To pave the way for future applications of satellite-based navigation, the Space Administration has funded a variety of Galileo test environments (GATEs) in Germany.The opportunities these test beds offer to companies and organisations are unique in Europe: providing realistic environmental conditions, they enable developers to validate and improve their concepts of new future products or services based on Galileo signals.
Each test area is designed to reflect the specific environment for which ground-based receivers need to be developed, i.e. navigation, aviation, and road and rail traffic. Thus, we help companies to enter the market early with optimally developed products.
Receivers and algorithms
Further key activities include the development of advanced mathematical algorithms for new applications, improved satnav receivers, atomic-clock concepts, and multi-sensor applications. In these fields, the Space Administration has initiated and funded research and development projects to be carried out by German companies and research institutions.
Next to its publicly accessible services, Galileo will offer another service that is designed to be especially robust and immune to interference called the Public Regulated Service (PRS). It is intended to provide government institutions and agencies in Europe with high-precision positioning and navigation information, especially in times of crisis when other Galileo services might be unavailable for security reasons, or jammed by external sources. We support the development of special receiver technologies for PRS applications.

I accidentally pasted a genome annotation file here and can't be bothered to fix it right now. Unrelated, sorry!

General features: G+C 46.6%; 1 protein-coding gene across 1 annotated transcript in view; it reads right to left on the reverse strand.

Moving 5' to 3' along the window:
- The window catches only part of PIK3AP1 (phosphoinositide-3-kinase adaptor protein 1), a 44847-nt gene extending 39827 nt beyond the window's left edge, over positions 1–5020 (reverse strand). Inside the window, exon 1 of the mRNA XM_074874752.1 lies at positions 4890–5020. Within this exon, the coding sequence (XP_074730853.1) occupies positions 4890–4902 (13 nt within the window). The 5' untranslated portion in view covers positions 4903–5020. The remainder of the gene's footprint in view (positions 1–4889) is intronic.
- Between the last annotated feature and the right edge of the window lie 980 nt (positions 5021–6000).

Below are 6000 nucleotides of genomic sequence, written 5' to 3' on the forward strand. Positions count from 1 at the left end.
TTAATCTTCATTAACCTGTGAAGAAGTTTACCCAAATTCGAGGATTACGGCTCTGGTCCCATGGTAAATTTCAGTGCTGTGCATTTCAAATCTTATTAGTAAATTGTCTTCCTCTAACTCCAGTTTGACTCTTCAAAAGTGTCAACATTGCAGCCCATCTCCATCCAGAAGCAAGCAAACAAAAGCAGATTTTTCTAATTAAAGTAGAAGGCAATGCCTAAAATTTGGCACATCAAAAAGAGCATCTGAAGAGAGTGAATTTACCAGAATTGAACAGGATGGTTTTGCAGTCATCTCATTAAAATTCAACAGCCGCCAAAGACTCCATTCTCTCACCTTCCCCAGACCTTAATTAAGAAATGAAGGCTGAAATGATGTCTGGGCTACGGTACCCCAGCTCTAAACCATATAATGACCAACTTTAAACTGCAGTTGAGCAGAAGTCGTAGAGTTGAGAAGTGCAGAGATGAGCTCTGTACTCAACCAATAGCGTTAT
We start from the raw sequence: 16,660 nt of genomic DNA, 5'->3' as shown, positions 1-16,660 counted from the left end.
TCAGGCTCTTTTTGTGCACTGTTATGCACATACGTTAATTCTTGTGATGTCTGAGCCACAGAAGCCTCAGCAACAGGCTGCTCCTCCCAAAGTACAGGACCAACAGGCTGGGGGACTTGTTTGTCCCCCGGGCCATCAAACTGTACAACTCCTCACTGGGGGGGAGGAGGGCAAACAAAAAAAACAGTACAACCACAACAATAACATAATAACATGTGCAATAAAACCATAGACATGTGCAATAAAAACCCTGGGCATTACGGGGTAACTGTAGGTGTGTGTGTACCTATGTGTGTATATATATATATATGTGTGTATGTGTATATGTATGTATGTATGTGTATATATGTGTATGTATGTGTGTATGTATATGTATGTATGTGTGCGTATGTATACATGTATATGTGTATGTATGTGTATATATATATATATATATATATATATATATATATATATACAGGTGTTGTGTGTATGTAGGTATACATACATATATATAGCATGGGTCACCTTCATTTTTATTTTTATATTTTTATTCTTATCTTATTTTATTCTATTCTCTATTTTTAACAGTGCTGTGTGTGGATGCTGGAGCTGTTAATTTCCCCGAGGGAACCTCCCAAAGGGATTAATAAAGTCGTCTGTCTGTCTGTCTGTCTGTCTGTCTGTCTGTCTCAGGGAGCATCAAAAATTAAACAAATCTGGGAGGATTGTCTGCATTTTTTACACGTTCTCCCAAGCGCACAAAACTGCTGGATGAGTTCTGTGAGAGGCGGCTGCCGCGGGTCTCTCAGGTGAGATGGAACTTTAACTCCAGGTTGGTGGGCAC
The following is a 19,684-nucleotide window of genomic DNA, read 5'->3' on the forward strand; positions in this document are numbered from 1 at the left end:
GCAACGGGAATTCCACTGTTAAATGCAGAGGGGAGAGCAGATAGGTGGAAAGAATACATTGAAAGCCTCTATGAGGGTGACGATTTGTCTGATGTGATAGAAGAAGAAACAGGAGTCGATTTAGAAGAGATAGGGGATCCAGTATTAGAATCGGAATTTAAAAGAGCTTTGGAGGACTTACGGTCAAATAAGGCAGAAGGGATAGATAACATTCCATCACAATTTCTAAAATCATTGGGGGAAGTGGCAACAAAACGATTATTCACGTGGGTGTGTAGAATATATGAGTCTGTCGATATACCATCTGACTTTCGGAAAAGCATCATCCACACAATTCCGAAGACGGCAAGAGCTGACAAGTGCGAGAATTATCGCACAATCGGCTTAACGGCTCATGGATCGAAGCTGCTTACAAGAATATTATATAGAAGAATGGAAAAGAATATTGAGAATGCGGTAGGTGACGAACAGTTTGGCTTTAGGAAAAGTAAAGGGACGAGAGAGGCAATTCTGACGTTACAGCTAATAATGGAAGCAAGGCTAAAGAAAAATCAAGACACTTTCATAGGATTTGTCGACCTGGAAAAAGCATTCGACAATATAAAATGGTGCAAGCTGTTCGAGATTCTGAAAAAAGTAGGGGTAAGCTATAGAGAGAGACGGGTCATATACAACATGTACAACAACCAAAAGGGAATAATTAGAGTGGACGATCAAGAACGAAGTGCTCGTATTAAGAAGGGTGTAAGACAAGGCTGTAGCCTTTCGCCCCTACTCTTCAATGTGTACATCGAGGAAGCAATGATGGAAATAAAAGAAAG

Satellite navigation lends itself to a wide range of terrestrial applications. To ensure that the satnav signal is accessible everywhere, including in buildings or in difficult terrains where there are shading effects, such as narrow valleys or clusters of high-rise buildings, Germany's space programme promotes technologies that will improve the quality of positioning and navigation, be it based on Galileo, or, in fact, GPS. Satnav technology is also used in navigating satellites within their low-Earth orbits as well as for automatic docking with the International Space Station (ISS).
In the future, the whole area of autonomous navigation - meaning navigation without any human involvement - will see further progress, which will also open up new options of robotic space exploration. In the terrestrial field, too, the technology of autonomous navigation may potentially spawn a multitude of commercially exploitable products. The National Programme envisages realising a concept called co-operative swarm navigation (autonomous navigation of robots in a swarm), a system of modular redundancy that can be employed cost-efficiently. This means that a multitude of small robots might explore the surface of a planet, communicating among themselves and fulfilling different functions.